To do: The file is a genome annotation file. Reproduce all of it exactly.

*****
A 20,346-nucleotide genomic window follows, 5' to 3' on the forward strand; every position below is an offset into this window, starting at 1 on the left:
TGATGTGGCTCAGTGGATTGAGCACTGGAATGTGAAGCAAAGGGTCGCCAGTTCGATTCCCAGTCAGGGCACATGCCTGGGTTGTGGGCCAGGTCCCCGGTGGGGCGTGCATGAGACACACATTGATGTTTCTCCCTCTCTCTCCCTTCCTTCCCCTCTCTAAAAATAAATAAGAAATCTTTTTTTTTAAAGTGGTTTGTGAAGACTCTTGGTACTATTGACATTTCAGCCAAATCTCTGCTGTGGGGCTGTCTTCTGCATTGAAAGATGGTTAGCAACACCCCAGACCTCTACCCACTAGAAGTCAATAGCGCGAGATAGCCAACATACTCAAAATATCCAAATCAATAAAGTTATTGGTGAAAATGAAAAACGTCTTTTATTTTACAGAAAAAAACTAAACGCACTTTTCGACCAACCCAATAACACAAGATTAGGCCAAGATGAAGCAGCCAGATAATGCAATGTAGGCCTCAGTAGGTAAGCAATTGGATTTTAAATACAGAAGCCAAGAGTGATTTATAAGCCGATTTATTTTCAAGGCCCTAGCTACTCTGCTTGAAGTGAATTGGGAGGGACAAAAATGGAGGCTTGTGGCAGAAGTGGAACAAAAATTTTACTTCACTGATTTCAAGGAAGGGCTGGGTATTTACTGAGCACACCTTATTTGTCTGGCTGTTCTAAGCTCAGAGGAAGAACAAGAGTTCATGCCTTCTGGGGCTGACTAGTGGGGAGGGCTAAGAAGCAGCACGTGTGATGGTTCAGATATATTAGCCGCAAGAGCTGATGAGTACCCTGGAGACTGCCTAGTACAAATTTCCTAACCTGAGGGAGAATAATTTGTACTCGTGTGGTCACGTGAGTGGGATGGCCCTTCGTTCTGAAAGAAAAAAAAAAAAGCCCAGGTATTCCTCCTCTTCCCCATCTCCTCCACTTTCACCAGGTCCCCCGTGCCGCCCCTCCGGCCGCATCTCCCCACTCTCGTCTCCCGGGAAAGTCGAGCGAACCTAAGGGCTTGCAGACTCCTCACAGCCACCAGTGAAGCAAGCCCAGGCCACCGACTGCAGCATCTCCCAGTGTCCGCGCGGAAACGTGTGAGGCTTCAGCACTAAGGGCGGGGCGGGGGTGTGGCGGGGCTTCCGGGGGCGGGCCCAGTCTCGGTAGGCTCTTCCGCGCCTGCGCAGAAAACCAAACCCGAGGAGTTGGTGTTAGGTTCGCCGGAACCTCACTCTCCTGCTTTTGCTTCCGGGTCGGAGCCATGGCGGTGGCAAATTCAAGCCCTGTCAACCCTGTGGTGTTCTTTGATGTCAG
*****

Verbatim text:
A 20,346-nucleotide genomic window follows, 5' to 3' on the forward strand; every position below is an offset into this window, starting at 1 on the left:
TGATGTGGCTCAGTGGATTGAGCACTGGAATGTGAAGCAAAGGGTCGCCAGTTCGATTCCCAGTCAGGGCACATGCCTGGGTTGTGGGCCAGGTCCCCGGTGGGGCGTGCATGAGACACACATTGATGTTTCTCCCTCTCTCTCCCTTCCTTCCCCTCTCTAAAAATAAATAAGAAATCTTTTTTTTTAAAGTGGTTTGTGAAGACTCTTGGTACTATTGACATTTCAGCCAAATCTCTGCTGTGGGGCTGTCTTCTGCATTGAAAGATGGTTAGCAACACCCCAGACCTCTACCCACTAGAAGTCAATAGCGCGAGATAGCCAACATACTCAAAATATCCAAATCAATAAAGTTATTGGTGAAAATGAAAAACGTCTTTTATTTTACAGAAAAAAACTAAACGCACTTTTCGACCAACCCAATAACACAAGATTAGGCCAAGATGAAGCAGCCAGATAATGCAATGTAGGCCTCAGTAGGTAAGCAATTGGATTTTAAATACAGAAGCCAAGAGTGATTTATAAGCCGATTTATTTTCAAGGCCCTAGCTACTCTGCTTGAAGTGAATTGGGAGGGACAAAAATGGAGGCTTGTGGCAGAAGTGGAACAAAAATTTTACTTCACTGATTTCAAGGAAGGGCTGGGTATTTACTGAGCACACCTTATTTGTCTGGCTGTTCTAAGCTCAGAGGAAGAACAAGAGTTCATGCCTTCTGGGGCTGACTAGTGGGGAGGGCTAAGAAGCAGCACGTGTGATGGTTCAGATATATTAGCCGCAAGAGCTGATGAGTACCCTGGAGACTGCCTAGTACAAATTTCCTAACCTGAGGGAGAATAATTTGTACTCGTGTGGTCACGTGAGTGGGATGGCCCTTCGTTCTGAAAGAAAAAAAAAAAAGCCCAGGTATTCCTCCTCTTCCCCATCTCCTCCACTTTCACCAGGTCCCCCGTGCCGCCCCTCCGGCCGCATCTCCCCACTCTCGTCTCCCGGGAAAGTCGAGCGAACCTAAGGGCTTGCAGACTCCTCACAGCCACCAGTGAAGCAAGCCCAGGCCACCGACTGCAGCATCTCCCAGTGTCCGCGCGGAAACGTGTGAGGCTTCAGCACTAAGGGCGGGGCGGGGGTGTGGCGGGGCTTCCGGGGGCGGGCCCAGTCTCGGTAGGCTCTTCCGCGCCTGCGCAGAAAACCAAACCCGAGGAGTTGGTGTTAGGTTCGCCGGAACCTCACTCTCCTGCTTTTGCTTCCGGGTCGGAGCCATGGCGGTGGCAAATTCAAGCCCTGTCAACCCTGTGGTGTTCTTTGATGTCAG